I didn’t much trust insurance companies back in 1999 when I wrote this piece for the Desert Leaf. I still don’t. I bet healthcare costs would go way down if some morning everyone in America simply cancelled their health insurance.
It’s a good idea to remember that your Health Maintenance Organization is just an insurance company. Don’t be fooled by the classy billboards that advertise that there is always a doctor in their house, or that you can get one ASAP.
Your HMO is a for-profit corporation with very highly paid executives and numberless stockholders, all of whom expect their wages and dividends to continue on a regular basis.
If you are of medic-age, the government may be buying medical insurance for you from an HMO. The nut is $587 a month, or $7044 a year and for that the HMO agrees to take care of all your doctor and hospital fees, and some prescriptions, less a small co-pay.
On the face of it this seems like a good deal. We all understand insurance, because we have for years bought fire insurance, auto insurance, business insurance and so forth.
Unfortunately, health insurance is a very special case. You may drive your whole life long without ever having an accident, losing your house to fire, or being ripped by a dishonest business partner.
But everyone your HMO insures is going to get sick someday.
Therefore, if you’re an HMO it’s to your financial interest to see that the provision of health care is limited to people who are not as likely to need it; or to pay out as little for it as possible; or pray that we all die on the couch. Why?
The obvious answer is that the health these organizations are ultimately set up to maintain is their own financial health. They don’t have nearly as much interest in maintaining your physical well-being or the financial health of doctors and hospitals.
In the long run this can’t be good for medicine or the nation’s health.
A couple of months back I was knocked off my motorcycle by a momentarily distracted car driver and made a trip to the urgent care center of my hospital.
I got excellent care: Two x-rays of a battered ankle, happily not busted but severely sprained; road rash disinfected and bandaged; consultation with both a doctor and a nurse on how to speed my recovery.
On the way out I paid a seven dollar co-pay, my HMO kicked in 23 dollars, but the hospital wrote off 129 dollars.
Am I happy to have paid seven dollars? Of course. Is the hospital happy to have written off 129 dollars? Hardly. And I wonder if, in the long run, this is a good thing for the hospital system. Hell, I don’t wonder at all. It’s not good.
I don’t believe that hospitals should be profit-making operations, but I do believe that they have to be well-enough paid for their services to provide for capital improvements, new equipment, and adequate staff.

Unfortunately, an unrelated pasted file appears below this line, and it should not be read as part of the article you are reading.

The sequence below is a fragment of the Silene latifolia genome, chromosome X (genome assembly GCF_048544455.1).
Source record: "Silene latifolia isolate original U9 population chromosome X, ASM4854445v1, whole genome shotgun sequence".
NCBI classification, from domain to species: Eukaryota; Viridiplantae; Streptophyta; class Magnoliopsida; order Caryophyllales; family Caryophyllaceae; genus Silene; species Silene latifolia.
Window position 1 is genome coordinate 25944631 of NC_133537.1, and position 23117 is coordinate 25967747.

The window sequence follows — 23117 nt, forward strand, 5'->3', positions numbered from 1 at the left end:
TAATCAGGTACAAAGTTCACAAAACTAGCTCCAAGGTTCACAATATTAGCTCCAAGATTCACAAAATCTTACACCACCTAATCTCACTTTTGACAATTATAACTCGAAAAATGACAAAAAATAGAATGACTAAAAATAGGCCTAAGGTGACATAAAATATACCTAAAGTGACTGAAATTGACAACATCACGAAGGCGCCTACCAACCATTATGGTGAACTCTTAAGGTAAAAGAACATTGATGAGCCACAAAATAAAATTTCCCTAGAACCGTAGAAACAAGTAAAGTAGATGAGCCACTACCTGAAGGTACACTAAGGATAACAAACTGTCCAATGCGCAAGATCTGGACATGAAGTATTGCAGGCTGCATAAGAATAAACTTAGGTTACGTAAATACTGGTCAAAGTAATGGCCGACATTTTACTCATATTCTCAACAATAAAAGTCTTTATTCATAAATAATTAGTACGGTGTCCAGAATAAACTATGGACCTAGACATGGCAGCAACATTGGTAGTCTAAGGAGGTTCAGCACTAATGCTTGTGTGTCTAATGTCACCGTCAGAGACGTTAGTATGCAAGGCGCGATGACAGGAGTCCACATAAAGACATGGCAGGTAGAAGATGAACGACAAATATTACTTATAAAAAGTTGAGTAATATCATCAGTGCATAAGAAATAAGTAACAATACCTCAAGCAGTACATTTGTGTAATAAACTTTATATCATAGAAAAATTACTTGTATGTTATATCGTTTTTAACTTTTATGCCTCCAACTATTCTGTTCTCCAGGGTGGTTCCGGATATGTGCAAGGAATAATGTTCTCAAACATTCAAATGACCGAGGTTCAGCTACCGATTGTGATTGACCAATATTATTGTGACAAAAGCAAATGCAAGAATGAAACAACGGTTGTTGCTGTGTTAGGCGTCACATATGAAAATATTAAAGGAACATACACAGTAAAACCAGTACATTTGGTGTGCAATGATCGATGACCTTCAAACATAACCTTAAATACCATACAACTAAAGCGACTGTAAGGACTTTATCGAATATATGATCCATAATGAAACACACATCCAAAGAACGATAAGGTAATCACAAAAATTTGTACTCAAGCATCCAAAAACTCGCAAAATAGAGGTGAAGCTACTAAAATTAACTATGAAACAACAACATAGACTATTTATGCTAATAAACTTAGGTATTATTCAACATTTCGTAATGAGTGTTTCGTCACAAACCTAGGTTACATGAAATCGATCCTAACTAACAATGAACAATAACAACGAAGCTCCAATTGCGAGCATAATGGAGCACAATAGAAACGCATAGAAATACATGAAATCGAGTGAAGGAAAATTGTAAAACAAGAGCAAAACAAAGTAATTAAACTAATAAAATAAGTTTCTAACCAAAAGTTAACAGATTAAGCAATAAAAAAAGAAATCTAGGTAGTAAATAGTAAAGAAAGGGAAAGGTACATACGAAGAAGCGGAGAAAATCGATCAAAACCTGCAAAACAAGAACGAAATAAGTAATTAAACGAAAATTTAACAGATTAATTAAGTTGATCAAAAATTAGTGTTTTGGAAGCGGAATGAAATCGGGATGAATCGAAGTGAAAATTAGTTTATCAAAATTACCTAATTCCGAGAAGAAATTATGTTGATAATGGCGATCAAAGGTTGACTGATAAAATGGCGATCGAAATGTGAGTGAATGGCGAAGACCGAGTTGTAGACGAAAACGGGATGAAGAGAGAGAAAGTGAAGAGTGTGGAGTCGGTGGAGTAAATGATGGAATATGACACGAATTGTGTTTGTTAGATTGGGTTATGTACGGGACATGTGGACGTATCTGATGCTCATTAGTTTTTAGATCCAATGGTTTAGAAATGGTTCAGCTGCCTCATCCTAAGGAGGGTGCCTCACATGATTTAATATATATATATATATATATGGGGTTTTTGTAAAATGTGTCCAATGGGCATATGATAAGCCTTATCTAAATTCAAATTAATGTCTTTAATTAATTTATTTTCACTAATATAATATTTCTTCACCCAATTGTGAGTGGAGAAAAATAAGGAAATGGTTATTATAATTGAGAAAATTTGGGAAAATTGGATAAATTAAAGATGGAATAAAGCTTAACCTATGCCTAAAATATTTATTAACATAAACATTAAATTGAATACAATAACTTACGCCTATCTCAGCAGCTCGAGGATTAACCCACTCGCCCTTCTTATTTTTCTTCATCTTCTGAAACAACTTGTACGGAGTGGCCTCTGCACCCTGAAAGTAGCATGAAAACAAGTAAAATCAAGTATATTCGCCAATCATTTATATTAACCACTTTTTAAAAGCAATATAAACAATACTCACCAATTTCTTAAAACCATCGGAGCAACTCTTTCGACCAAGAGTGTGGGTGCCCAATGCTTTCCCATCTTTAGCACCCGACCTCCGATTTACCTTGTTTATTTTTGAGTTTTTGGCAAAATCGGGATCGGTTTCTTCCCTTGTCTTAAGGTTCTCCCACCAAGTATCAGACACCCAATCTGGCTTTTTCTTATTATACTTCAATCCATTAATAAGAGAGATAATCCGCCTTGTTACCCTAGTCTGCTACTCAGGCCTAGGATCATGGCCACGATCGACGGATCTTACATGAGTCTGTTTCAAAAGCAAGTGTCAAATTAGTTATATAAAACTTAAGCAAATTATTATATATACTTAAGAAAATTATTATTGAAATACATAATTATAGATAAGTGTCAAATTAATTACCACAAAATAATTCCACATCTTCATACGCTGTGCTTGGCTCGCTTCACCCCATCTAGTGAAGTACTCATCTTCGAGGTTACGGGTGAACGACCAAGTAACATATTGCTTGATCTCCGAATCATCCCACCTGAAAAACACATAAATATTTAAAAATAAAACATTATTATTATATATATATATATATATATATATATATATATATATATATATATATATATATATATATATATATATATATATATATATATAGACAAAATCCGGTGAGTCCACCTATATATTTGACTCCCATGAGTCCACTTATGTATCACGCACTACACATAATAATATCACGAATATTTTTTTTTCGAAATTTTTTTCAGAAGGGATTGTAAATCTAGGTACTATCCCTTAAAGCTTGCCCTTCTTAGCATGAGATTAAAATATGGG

Nor is the current situation good for people without insurance, or who are paying hefty deductibles. They end up paying…if they can pay at all…far more than would be fair in order to make up some of what’s lost by underpayment from my HMO.
We certainly need to maintain a system of health insurance, especially for our poor and our elderly, but we need to stop these insurance mega-corporations from what some of us view as meddling in our relations with our physicians.
Incidentally, I’m old enough to remember when the clerical staff at a doc’s practice didn’t out-number the medical staff. Boy, those are the dear dim days beyond recall. Maybe healthcare costs would go down if docs and hospitals didn’t have to hire an armory of insurance experts, clerks and accountants to do the paperwork and fight for their fees.
Let’s all be thankful that fire insurance companies don’t run fire departments the way HMOs seem to be making medical decisions and running medical services.
Your house is on fire. You dial 911 and hear:
“Fire Prevention Maintenance Organization”
“Quick, send the fire truck, my house is on fire”
“Just a moment, Sir, have you called your fire evaluation gate keeper to determine that yours is an eligible fire?”
“No I haven’t, for God’s sake send the fire truck!”
“Oh, Puleeze! We can’t spend money sending fire trucks out willy-nilly. Is yours a pre-existing fire? Are you requesting a merely elective fire extinguishment service?”
“No of course not…hurry.”
“Certainly, Sir, We’ll send one out immediately. Would you care to make an appointment?
“What do you mean would I care to make an appointment? Of course not, my house is on fire. Do something now!”
“Well I’m sorry, sir, but some of the fire departments are no longer with us, because we didn’t pay them enough. We have an excellent department in Casa Grande, shall we send it?
“Yes, anything, please…koff koff.”
Pretty scary, huh? Can anything be done? Apparently not.